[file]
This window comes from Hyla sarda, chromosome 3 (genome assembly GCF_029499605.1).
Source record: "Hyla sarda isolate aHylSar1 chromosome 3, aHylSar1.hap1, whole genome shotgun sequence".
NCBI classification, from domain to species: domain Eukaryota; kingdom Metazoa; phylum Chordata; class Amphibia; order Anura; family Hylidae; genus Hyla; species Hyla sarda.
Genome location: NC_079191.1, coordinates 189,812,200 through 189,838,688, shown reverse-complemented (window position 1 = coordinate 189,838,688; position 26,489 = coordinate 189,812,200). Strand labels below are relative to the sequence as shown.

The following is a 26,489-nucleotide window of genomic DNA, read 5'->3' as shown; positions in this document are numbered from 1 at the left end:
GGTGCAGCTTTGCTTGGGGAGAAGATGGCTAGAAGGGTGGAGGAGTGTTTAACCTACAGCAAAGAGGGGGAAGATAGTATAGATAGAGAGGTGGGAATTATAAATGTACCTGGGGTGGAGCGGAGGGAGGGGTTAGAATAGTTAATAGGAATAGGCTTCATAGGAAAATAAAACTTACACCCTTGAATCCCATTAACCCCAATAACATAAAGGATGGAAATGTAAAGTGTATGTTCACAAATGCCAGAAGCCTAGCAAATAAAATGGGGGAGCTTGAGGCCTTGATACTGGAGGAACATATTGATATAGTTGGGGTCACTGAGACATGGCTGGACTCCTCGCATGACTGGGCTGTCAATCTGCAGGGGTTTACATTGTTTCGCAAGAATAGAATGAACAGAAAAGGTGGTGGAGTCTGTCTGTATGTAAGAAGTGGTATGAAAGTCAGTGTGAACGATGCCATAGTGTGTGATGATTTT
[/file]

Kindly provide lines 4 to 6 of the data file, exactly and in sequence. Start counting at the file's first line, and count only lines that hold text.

Genome location: NC_079191.1, coordinates 189,812,200 through 189,838,688, shown reverse-complemented (window position 1 = coordinate 189,838,688; position 26,489 = coordinate 189,812,200). Strand labels below are relative to the sequence as shown.

The following is a 26,489-nucleotide window of genomic DNA, read 5'->3' as shown; positions in this document are numbered from 1 at the left end:
GGTGCAGCTTTGCTTGGGGAGAAGATGGCTAGAAGGGTGGAGGAGTGTTTAACCTACAGCAAAGAGGGGGAAGATAGTATAGATAGAGAGGTGGGAATTATAAATGTACCTGGGGTGGAGCGGAGGGAGGGGTTAGAATAGTTAATAGGAATAGGCTTCATAGGAAAATAAAACTTACACCCTTGAATCCCATTAACCCCAATAACATAAAGGATGGAAATGTAAAGTGTATGTTCACAAATGCCAGAAGCCTAGCAAATAAAATGGGGGAGCTTGAGGCCTTGATACTGGAGGAACATATTGATATAGTTGGGGTCACTGAGACATGGCTGGACTCCTCGCATGACTGGGCTGTCAATCTGCAGGGGTTTACATTGTTTCGCAAGAATAGAATGAACAGAAAAGGTGGTGGAGTCTGTCTGTATGTAAGAAGTGGTATGAAAGTCAGTGTGAACGATGCCATAGTGTGTGATGATTTT